But…Is it (rocket) science?

More from AJ Clay, peeping out from the 2022 Fringe

It’s Not Rocket Science [theSpace @ Symposium Hall] (@LetterFLetterTC)

‘I’m a woman… but I’m so much more.’

Eve has always been fascinated with the stars and space, but not everyone around her is convinced that a woman should be aspiring to a career in engineering. This play from Nottingham-based Letter For Letter tracks her journey from a girl taping Barbies to rockets, to a woman fighting to have her voice heard in a male-dominated industry.

Each section is divided into chapters of Eve’s memoir, taking in her childhood, student days and engineering career. While the set is changed we hear a selection of clips from real women in aerospace jobs. It’s an infuriating eye-opener into the challenges faced even in the allegedly progressive modern era.

Alice Connolly exudes childlike wonder and righteous anger in the lead role, while Stef White is by turns sleazy as a sexist male student and arrogant panel moderator, and tender as Eve’s father. Helen Knudsen provides support as, among others, a celebrity scientist who grossly misinterprets Eve’s presence at an interview. There’s no scene that drags; everything is paced well.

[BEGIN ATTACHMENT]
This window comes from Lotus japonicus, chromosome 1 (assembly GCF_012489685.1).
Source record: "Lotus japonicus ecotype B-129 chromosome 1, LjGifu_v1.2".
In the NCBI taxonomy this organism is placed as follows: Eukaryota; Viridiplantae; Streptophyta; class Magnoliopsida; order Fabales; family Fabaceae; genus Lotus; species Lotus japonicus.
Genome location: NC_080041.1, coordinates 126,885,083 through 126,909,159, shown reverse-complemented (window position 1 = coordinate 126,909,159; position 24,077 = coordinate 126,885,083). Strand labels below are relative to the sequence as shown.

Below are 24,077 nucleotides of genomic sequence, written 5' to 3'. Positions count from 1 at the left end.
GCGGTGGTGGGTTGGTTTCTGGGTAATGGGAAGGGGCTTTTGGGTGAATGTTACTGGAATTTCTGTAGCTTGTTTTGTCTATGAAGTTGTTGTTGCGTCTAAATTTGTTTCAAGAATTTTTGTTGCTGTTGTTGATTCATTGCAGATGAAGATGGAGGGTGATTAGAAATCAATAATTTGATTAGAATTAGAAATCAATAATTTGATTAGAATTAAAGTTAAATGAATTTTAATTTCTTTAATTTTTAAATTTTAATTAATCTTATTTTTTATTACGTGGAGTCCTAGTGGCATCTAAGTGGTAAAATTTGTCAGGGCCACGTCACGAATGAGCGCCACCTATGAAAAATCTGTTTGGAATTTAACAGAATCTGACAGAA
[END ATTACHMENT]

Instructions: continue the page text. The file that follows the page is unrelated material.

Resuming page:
Letter For Letter have created an important piece of theatre that will resonate with any woman in STEM, or hoping for a science-based career.

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The Twenty-Sided Tavern [Pleasance King Dome] (@TheTSTavern)

If you’ve ever played Dungeons and Dragons, you’ll love the adventures of DAGL, Sarah, Mateo, Travis, Madelyn and Carlina. The beloved roleplaying game has been given a modern twist, and it went down a storm in the packed King Dome.

Everyone chooses a coloured die as they come in, which assigns them to fighter, mage or rogue teams. Thanks to innovative technology from Gamiotics, all the audience then needs is a smartphone to scan a QR code and they can help out with the epic quest in Coldfire Cavern. From riddles to virtual tug-of-war and polls, it all works brilliantly. There’s real-life audience participation too; the fast and furious Jenga game was a delight, as was the pickle juice shot roulette.

Aside from our Game Master behind his screen and the D20-rolling, it’s certainly not a standard gaming session. Whether it’s Jeff the bat (whose name like other characters is sourced from audience suggestions) or the overprotective centaur in a chainmail miniskirt fighting alongside a shapeshifting mage that transforms into a chipmunk, this is a hilarious cheap prop-fuelled romp that will be different for each show.

It’s anarchic and joyful, and very reminiscent of interactive videogame show WiFi Wars. Buy a mug of ale and get to this tavern as soon as you can.

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